The details of what constitutes a nexus and how to be sure a company is in compliance with sales tax laws have plagued ecommerce retailers over the last few years. However, a new bill was introduced to Congress last week that could overturn these regulations. Entitled the “No Regulation Without Representation Act of 2016,” H.R. 5893 redefines what constitutes a physical presence in any state. It will override existing nexus laws, and impact the ability of state and local governments to collect sales and use tax in these cases.
Currently, each state defines its own standard of what constitutes a nexus beyond actual physical tangible presence, such as having an office in that state. As discussed previously, changing nexus regulations have been a way for cash-strapped states to bring in more income with sales tax. This often means that vague or complex definitions can be in place, presenting ecommerce retailers with the challenge of ascertaining where and when they should be collecting and remitting sales tax. Some of the activities that can create a nexus for online retailers within certain states include affiliate sales programs, hosting trade shows, drop-shipping and third party fulfillment centers.
The new bill limits the definition of a physical presence in a state to only include:
- Owning or leasing tangible property there,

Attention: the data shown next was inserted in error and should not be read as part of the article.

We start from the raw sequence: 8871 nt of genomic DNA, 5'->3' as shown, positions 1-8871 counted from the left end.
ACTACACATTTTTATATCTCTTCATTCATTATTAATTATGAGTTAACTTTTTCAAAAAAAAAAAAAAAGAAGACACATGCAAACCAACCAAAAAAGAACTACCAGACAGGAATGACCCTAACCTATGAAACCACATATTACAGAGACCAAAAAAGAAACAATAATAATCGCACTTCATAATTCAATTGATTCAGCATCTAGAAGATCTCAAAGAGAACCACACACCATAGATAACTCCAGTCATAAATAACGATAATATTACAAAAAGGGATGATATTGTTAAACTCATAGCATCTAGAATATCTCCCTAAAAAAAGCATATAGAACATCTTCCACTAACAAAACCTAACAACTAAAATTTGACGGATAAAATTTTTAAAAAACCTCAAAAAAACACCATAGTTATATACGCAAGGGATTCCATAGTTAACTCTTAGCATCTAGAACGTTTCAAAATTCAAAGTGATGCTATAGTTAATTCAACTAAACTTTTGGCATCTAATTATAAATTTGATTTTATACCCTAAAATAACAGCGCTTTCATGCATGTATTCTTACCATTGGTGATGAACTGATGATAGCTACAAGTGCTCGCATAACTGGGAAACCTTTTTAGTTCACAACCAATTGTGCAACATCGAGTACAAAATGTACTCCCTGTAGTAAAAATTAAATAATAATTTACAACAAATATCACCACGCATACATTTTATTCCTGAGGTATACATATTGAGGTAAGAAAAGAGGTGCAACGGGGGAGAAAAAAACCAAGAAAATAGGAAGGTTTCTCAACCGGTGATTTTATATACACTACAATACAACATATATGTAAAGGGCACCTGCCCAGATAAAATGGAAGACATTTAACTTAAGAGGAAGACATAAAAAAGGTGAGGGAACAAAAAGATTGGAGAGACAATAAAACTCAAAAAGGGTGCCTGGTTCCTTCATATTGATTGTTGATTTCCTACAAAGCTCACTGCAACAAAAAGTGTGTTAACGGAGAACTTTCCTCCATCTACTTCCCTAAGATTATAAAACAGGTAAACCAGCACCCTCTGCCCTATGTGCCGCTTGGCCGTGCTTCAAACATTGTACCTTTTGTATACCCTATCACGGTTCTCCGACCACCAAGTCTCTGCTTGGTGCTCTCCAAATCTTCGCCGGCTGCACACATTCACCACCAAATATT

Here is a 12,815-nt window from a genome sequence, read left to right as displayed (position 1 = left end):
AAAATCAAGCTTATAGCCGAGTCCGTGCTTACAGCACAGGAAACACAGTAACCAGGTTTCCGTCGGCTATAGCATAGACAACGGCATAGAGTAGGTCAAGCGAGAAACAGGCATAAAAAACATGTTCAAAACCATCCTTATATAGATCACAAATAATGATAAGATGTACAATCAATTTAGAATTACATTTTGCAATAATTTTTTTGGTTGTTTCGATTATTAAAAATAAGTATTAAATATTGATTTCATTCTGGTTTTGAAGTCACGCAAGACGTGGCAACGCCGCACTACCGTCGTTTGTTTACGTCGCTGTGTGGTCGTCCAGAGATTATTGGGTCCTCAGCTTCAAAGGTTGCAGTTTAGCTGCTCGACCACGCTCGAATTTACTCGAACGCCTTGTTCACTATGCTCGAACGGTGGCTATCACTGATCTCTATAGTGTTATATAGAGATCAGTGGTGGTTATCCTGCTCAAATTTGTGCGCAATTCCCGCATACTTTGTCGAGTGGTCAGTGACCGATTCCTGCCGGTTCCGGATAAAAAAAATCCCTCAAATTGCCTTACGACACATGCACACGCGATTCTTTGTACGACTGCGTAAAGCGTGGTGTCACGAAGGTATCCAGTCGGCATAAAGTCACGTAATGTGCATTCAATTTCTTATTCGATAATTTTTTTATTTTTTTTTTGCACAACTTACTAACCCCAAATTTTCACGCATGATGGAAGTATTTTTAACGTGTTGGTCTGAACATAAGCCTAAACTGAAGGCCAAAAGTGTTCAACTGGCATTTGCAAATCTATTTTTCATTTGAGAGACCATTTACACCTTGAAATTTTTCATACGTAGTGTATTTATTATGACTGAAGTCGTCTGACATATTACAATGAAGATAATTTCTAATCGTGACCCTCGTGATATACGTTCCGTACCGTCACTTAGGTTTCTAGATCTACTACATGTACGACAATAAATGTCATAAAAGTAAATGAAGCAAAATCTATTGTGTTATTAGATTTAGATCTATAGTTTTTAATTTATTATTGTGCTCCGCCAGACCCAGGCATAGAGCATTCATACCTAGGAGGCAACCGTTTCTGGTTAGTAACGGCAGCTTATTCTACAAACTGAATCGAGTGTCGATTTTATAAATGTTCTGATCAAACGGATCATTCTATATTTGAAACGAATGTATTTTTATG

- Having one or more employees in the state that solicit orders or provide services there, or
- Having an office with 3 or more employees in the state.
Additionally, no nexus is created for the following activities:
- If you have a physical presence in that state for less than 15 days a year, for example, only when hosting a trade show.
- Selling products in that state from click through referrals, such as affiliate programs.
- Providing product delivery by common carrier or through fulfillment programs.
- Online advertising that does not target a particular state.
These are vastly different than current definitions and thus, this law would have a profound effect on nexus regulations, making it much easier for online retailers to be compliant with state and local tax regulations. It will also have implications in court cases that are now pending. For example, Alabama changed its nexus rules effective on January 1, 2016 and is already in court with Newegg, Inc., who claims that these rules are unconstitutional. South Dakota is in also in litigation over a similar issue, which involves Newegg as well as other plaintiffs. The passage of H.R. 5893 would make those cases moot.
The bill has already garnered the applause of the TruST Coalition, whose members include American Catalog Mailers Association (ACMA), Direct Marketing Association (DMA), the Electronic Retailing Association (ERA), and NetChoice. This coalition seeks to simplify online sales tax issues for businesses.
This bill is one that all ecommerce retailers should watch closely, including tracking which Congress members support it as the 2016 elections loom near. Should it pass, the law will take effect come January 1, 2017 changing the landscape of nexus sales tax for all ecommerce vendors.